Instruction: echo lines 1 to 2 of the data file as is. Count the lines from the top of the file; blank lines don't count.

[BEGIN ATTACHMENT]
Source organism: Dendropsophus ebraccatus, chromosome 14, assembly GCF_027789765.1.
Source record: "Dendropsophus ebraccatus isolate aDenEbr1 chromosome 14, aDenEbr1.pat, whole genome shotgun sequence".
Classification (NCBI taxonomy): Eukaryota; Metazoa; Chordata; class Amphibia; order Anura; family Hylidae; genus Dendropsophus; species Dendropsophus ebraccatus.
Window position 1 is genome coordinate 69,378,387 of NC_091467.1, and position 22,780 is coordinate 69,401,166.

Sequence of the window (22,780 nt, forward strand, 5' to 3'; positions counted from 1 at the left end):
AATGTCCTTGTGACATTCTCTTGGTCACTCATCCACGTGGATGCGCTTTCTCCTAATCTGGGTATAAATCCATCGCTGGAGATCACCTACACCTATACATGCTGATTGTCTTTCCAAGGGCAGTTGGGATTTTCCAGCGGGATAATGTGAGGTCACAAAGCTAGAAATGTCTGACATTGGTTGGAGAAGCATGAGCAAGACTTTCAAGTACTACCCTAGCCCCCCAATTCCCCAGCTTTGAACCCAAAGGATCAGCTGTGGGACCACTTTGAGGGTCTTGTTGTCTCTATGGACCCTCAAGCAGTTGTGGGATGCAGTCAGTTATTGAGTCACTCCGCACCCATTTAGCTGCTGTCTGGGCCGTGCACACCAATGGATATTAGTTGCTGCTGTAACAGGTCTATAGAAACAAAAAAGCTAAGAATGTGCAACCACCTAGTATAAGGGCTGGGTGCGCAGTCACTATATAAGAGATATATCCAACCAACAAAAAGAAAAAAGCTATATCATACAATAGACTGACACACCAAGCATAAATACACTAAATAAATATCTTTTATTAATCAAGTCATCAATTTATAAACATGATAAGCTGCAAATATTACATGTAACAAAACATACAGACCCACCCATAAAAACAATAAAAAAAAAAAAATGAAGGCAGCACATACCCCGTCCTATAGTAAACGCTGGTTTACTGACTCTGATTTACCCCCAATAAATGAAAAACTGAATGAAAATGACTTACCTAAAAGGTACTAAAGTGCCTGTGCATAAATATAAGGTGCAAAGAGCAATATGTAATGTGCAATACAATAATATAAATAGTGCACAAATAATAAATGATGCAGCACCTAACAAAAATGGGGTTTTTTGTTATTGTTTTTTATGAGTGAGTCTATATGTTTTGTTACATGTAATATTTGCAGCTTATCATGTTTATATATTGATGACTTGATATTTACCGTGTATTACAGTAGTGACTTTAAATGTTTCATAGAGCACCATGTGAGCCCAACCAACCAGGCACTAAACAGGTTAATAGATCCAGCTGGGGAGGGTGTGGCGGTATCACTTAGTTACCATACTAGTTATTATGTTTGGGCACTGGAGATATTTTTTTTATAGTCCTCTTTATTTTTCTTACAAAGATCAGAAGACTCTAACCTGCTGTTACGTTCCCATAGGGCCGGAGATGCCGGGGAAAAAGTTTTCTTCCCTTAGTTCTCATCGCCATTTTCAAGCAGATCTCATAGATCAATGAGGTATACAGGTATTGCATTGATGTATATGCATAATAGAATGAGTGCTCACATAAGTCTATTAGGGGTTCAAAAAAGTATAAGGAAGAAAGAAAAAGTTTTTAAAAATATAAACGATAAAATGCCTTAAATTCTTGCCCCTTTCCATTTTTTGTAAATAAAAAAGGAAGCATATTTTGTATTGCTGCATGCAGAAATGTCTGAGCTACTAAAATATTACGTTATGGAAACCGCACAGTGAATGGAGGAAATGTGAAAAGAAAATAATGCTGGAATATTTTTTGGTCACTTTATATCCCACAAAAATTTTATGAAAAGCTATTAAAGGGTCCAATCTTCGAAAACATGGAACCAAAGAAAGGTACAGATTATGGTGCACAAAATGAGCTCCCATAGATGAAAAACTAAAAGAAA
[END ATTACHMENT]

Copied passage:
Source organism: Dendropsophus ebraccatus, chromosome 14, assembly GCF_027789765.1.
Source record: "Dendropsophus ebraccatus isolate aDenEbr1 chromosome 14, aDenEbr1.pat, whole genome shotgun sequence".